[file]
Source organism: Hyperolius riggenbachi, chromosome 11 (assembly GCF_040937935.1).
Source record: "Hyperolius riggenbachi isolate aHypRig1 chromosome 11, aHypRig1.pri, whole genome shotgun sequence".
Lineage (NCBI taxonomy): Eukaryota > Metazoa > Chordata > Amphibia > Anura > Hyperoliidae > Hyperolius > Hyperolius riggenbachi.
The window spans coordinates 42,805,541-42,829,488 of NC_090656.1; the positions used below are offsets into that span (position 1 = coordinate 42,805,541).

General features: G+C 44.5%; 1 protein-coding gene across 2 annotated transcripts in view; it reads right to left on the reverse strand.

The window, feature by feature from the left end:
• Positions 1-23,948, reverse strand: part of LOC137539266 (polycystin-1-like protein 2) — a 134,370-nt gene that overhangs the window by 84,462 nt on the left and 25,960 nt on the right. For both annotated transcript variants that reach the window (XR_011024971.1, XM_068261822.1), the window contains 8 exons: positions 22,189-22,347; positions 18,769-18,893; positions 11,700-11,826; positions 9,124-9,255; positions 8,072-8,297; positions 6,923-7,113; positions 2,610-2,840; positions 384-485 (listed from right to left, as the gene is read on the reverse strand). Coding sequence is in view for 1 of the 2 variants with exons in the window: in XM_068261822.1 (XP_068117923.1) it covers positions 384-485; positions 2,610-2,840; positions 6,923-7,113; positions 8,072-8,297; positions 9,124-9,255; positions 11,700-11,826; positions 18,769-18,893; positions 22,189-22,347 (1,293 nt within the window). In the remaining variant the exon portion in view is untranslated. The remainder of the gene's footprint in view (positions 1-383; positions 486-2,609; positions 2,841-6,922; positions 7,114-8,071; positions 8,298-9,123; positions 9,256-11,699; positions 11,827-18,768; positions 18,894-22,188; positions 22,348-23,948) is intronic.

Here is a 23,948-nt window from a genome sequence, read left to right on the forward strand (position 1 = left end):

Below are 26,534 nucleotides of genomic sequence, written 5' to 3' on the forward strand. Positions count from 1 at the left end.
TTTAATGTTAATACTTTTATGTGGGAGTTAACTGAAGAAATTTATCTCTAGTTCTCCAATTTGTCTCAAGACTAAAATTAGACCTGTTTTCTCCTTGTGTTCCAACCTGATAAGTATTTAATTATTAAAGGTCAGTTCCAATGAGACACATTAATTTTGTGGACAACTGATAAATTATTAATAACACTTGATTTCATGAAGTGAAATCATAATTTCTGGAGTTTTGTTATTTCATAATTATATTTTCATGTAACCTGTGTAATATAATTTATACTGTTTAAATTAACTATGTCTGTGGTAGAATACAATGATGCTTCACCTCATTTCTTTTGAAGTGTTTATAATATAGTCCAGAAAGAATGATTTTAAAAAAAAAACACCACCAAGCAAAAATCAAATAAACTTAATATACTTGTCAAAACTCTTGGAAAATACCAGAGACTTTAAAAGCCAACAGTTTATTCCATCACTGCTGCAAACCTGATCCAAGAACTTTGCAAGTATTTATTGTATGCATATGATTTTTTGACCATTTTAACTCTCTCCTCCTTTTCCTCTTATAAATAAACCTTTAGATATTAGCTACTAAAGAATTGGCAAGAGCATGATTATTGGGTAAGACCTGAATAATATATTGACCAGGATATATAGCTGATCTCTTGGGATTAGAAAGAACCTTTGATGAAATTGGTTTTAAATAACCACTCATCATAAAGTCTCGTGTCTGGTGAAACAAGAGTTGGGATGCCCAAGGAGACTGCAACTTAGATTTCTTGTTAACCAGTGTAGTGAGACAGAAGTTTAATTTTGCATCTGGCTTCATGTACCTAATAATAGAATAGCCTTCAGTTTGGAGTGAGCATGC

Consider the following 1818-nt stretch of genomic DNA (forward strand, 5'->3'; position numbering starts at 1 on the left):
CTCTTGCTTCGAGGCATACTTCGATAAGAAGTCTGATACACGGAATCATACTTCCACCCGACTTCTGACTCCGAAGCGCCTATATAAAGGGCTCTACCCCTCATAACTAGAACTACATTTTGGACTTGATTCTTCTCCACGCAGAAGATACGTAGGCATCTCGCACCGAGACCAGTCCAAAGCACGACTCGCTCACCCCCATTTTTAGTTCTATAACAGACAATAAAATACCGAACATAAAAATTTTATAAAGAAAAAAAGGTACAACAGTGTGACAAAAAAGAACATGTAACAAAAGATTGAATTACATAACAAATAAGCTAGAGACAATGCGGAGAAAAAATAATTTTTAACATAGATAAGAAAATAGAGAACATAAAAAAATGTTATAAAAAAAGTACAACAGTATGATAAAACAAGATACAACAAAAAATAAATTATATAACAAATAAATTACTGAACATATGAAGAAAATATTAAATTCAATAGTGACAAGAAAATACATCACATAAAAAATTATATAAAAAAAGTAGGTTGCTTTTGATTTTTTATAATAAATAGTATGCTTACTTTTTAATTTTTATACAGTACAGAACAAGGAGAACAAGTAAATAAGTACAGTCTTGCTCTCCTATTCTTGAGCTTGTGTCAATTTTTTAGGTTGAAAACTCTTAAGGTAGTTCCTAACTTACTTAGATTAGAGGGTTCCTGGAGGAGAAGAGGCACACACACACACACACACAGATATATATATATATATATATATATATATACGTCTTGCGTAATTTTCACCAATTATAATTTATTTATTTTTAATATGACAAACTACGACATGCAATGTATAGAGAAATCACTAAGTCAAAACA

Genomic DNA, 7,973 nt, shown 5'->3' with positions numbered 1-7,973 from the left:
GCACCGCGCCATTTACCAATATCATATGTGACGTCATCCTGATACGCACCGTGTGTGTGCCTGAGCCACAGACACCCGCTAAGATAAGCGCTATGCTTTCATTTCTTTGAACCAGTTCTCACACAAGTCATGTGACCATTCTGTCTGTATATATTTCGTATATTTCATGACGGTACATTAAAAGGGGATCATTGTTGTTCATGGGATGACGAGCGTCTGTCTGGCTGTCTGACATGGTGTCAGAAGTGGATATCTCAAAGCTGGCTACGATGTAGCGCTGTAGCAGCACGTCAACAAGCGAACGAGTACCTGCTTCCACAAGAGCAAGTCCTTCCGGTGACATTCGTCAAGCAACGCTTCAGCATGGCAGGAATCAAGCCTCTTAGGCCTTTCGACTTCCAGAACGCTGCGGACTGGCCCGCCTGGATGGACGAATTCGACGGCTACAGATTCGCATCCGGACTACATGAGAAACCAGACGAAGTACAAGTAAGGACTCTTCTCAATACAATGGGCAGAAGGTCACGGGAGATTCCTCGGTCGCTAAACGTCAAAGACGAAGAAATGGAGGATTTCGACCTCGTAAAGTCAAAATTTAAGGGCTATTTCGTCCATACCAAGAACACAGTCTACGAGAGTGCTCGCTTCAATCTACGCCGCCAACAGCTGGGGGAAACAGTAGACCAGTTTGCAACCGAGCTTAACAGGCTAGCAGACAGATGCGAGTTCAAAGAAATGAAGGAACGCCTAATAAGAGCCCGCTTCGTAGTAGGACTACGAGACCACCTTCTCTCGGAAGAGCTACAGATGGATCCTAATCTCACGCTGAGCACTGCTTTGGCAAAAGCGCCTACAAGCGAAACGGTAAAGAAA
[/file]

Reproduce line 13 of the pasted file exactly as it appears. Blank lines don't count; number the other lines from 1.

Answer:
Genomic DNA, 7,973 nt, shown 5'->3' with positions numbered 1-7,973 from the left: